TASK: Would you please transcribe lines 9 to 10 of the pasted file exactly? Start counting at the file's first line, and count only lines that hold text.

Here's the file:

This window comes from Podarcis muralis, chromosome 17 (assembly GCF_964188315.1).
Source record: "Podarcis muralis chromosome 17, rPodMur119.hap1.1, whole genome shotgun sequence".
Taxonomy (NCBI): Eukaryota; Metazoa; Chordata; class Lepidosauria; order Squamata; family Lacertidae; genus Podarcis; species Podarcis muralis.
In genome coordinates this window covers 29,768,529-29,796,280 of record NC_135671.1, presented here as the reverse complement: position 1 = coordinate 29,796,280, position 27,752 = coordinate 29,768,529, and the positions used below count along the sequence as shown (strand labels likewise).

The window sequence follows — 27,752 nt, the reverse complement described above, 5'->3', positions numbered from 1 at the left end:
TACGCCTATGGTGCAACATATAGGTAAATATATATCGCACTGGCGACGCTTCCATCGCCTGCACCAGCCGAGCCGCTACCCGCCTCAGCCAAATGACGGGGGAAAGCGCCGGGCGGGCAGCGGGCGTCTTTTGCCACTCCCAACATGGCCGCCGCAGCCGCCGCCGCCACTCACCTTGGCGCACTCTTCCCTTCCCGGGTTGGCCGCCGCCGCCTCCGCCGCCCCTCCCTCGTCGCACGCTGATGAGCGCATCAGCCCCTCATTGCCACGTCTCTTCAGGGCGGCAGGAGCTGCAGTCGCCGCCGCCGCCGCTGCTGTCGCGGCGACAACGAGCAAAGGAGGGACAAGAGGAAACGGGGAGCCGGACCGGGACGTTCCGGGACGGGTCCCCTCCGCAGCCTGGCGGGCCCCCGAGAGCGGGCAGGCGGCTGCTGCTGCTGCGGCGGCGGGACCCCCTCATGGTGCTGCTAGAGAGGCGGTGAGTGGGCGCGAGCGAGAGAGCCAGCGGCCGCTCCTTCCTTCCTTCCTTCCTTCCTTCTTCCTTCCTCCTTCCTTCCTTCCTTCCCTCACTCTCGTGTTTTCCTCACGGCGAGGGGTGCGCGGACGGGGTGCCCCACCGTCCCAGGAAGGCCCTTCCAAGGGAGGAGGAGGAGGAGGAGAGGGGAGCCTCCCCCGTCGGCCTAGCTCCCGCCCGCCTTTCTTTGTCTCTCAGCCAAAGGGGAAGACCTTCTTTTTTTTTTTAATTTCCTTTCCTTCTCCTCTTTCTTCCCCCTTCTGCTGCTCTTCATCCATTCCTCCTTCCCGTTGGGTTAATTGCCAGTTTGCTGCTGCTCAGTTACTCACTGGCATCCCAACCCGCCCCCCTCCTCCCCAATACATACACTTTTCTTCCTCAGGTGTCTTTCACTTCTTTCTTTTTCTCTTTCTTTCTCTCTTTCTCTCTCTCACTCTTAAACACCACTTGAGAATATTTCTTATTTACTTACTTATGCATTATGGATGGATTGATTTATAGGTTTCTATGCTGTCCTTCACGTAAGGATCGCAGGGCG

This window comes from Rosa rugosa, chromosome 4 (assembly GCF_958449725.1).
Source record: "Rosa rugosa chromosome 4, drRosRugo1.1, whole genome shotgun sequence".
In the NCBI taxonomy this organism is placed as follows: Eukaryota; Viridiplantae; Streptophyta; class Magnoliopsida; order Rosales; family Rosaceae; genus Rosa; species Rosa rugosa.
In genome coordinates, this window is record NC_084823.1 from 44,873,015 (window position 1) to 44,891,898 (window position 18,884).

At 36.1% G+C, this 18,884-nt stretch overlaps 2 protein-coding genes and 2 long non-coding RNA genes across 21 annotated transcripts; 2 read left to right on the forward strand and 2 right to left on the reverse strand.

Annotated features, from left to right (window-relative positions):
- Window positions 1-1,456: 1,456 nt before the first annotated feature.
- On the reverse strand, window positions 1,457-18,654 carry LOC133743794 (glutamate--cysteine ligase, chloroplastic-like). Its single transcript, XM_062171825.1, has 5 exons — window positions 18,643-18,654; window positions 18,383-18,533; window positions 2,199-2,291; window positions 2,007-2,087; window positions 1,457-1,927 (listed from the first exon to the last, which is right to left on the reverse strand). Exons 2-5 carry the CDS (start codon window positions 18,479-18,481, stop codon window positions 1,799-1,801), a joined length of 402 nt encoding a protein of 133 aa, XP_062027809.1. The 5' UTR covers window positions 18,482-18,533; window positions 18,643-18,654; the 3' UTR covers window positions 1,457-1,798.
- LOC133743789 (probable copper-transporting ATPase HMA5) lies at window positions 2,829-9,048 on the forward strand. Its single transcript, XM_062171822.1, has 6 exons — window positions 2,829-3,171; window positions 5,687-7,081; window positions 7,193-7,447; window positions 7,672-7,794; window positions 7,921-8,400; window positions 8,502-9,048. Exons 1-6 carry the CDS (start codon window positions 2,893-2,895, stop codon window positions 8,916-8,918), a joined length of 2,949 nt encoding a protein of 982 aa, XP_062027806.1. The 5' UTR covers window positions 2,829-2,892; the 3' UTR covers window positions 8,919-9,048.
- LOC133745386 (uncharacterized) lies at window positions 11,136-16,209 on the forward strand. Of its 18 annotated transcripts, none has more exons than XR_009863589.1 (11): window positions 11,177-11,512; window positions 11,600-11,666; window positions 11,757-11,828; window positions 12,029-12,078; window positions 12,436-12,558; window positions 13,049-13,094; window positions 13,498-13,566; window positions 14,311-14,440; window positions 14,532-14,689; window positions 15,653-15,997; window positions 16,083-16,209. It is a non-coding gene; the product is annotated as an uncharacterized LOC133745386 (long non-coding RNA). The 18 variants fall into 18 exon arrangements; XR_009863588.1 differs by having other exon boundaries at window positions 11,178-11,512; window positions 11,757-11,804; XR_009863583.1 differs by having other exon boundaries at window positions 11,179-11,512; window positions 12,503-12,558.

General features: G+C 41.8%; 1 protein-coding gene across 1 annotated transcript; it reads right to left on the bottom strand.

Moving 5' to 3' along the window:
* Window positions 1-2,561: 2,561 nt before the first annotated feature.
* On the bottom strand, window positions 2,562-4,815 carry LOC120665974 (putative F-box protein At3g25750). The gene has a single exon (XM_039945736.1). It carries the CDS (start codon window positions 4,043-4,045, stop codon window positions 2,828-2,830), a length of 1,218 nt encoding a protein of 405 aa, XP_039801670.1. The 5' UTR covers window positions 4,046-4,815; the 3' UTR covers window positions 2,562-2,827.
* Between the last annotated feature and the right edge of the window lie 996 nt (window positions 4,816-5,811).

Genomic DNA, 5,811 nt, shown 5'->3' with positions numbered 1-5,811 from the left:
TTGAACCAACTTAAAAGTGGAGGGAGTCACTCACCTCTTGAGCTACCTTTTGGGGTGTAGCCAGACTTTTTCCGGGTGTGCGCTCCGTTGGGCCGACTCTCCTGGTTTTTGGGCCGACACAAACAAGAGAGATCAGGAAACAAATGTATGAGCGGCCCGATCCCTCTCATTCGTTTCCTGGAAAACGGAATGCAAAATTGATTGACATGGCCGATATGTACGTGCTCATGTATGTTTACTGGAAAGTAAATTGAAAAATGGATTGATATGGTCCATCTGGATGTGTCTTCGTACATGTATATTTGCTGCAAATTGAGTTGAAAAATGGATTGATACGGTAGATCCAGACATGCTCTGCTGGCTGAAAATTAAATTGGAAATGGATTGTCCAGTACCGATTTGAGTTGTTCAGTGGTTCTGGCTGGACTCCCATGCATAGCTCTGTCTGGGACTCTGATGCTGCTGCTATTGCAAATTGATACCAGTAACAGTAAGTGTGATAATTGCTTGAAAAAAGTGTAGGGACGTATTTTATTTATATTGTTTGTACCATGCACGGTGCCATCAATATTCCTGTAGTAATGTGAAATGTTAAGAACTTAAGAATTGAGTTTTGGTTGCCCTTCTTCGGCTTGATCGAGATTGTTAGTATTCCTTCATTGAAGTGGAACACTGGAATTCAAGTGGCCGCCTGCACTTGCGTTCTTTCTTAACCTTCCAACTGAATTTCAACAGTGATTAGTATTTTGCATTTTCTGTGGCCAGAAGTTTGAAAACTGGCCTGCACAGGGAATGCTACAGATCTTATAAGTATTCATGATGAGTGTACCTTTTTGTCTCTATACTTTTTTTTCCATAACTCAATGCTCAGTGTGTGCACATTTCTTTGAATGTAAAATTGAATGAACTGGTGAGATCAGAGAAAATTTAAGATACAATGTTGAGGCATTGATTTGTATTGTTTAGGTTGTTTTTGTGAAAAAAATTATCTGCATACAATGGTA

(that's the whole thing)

In the NCBI taxonomy this organism is placed as follows: Eukaryota; Viridiplantae; Streptophyta; class Magnoliopsida; order Rosales; family Rosaceae; genus Rosa; species Rosa rugosa.
In genome coordinates, this window is record NC_084823.1 from 44,873,015 (window position 1) to 44,891,898 (window position 18,884).